Dispute takes a different course for San Jose homeowners

Dispute takes a different course for San Jose homeowners
Lynne and David Robison are raising the level of their property by four feet and building a retaining way to prevent their backyard from flooding due to an insufficient drainage system installed by the neighboring San Jose Estates development.

After repeatedly asking developers Feras Mouded and James O’Nan to fix the faulty drainage system at San Jose Estates, which has caused soggy grass and standing water in their backyard for the past 18 months, Lynne and David Robison have decided to take matters into their own hands.

In a 24-page document entitled, “San Jose Estates: A Project that Never Ends,” David Robison outlined a solution he planned to immediately put into action to dry out his backyard and requested the amount of $35,000 from the owner of San Jose Estates to cover its costs. Included in the $35,000 are Robison’s work in devising the solution to the development’s drainage problem as well as the cost to repair to his property and his signed release to San Jose Estates of all liability to his property except for artesian-fed standing water.

The document was emailed July 5 to Mouded, San Jose Estates owner, and O’Nan, “coordinator of the entitlements of the project.” Mouded seeks to build a small subdivision, comprised of six parcels, bordering San Jose Boulevard.

“We could not wait any longer,” said Lynne Robison in a telephone interview. “This is absolutely ridiculous. We can’t use our yard because its soaking wet. I want to be able to enjoy my property, and he’s been taking that away from me for a year and a half. They haven’t put up any kind of fence or any kind of anything. They seem to be at a standstill, and at this point it looks like abandoned property,” she said.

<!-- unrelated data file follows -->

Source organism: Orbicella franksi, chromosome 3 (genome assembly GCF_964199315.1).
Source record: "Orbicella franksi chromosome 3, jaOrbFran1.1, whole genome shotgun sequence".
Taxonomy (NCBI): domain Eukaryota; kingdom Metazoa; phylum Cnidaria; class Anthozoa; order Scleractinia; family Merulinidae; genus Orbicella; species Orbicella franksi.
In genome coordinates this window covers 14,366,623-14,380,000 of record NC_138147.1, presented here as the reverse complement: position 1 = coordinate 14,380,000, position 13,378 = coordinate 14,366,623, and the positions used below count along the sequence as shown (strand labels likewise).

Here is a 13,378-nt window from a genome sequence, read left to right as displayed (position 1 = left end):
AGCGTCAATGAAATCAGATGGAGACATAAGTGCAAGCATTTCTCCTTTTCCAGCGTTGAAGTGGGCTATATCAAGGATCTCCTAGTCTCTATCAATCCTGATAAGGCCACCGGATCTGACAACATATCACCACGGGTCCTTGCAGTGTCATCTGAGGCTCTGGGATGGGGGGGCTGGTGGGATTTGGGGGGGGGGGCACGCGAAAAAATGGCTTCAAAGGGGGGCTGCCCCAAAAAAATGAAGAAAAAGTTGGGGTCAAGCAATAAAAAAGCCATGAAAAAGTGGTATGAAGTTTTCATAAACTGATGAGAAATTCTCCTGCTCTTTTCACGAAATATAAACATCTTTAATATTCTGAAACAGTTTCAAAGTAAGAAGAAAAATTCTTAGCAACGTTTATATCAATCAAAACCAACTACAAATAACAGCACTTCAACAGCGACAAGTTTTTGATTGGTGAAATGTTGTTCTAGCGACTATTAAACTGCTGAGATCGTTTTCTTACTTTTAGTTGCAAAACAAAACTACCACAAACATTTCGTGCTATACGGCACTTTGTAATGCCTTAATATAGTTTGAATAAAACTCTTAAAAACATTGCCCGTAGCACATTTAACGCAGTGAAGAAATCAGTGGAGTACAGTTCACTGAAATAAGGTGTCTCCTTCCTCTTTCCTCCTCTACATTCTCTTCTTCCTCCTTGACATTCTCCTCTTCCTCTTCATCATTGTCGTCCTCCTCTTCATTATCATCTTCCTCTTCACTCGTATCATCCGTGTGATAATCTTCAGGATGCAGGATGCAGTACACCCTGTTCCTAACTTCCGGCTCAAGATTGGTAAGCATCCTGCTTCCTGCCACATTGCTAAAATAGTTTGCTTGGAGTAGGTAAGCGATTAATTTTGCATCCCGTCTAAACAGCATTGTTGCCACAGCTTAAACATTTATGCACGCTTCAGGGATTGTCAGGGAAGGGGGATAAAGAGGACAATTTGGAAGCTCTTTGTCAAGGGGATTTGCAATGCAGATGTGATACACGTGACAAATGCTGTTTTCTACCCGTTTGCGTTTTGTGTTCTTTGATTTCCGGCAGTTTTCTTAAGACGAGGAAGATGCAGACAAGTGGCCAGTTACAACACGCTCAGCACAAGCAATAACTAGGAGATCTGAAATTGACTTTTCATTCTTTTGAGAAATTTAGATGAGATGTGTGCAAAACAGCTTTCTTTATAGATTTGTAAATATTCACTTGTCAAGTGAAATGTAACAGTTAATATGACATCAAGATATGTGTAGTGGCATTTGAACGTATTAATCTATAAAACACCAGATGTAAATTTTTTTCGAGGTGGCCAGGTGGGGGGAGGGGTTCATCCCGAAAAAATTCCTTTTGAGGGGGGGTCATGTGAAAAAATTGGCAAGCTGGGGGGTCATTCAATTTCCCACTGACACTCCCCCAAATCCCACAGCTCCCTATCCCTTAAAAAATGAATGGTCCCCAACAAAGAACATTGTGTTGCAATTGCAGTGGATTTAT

When called by The Resident, Mouded said he had received Robison’s email but was “busy” and would not comment on whether he would accept Robison’s solution and pay him $35,000 to fix his backyard. When asked if his development was “sold out” as indicated in black paint on the onsite sign advertising San Jose Estates, Mouded said his development was “not sold out,” and that he was not aware that someone had painted on the sign, which advertises “luxury single family homes from the mid $400,000.”

“I wasn’t aware of it,” he said. “I will have to check that out.”

Kevin Conner’s backyard continues to be wet since the developer of San Jose Estates filled in the wetlands adjacent to his property more than a year ago.

Kevin Conner’s backyard continues to be wet since the developer of San Jose Estates filled in the wetlands adjacent to his property more than a year ago.

Formerly wetlands, the San Jose Estates property was purchased by Mouded, a Fort Caroline realtor, in April 2016. Mouded has since filled in his property with dirt and built a drainage system, which, in the view of Robison, a civil engineer, is insufficient to prevent standing water from invading his backyard and those of his Madrid Avenue neighbors, which abut the development.

In May, O’Nan sent an email to the six San Jose Estate abutters offering $250 cash as part of a “Neighborhood Fund” for each to use to fill and sod a portion of each backyard as compensation for damage done to their property due to the development of San Jose Estates. To receive the money all six homeowners were required to sign a receipt waiving and releasing “any and all current issues regarding the San Jose Estates development as well as any future issues of the same.” It was an offer Robison and his Madrid Avenue neighbors easily refused.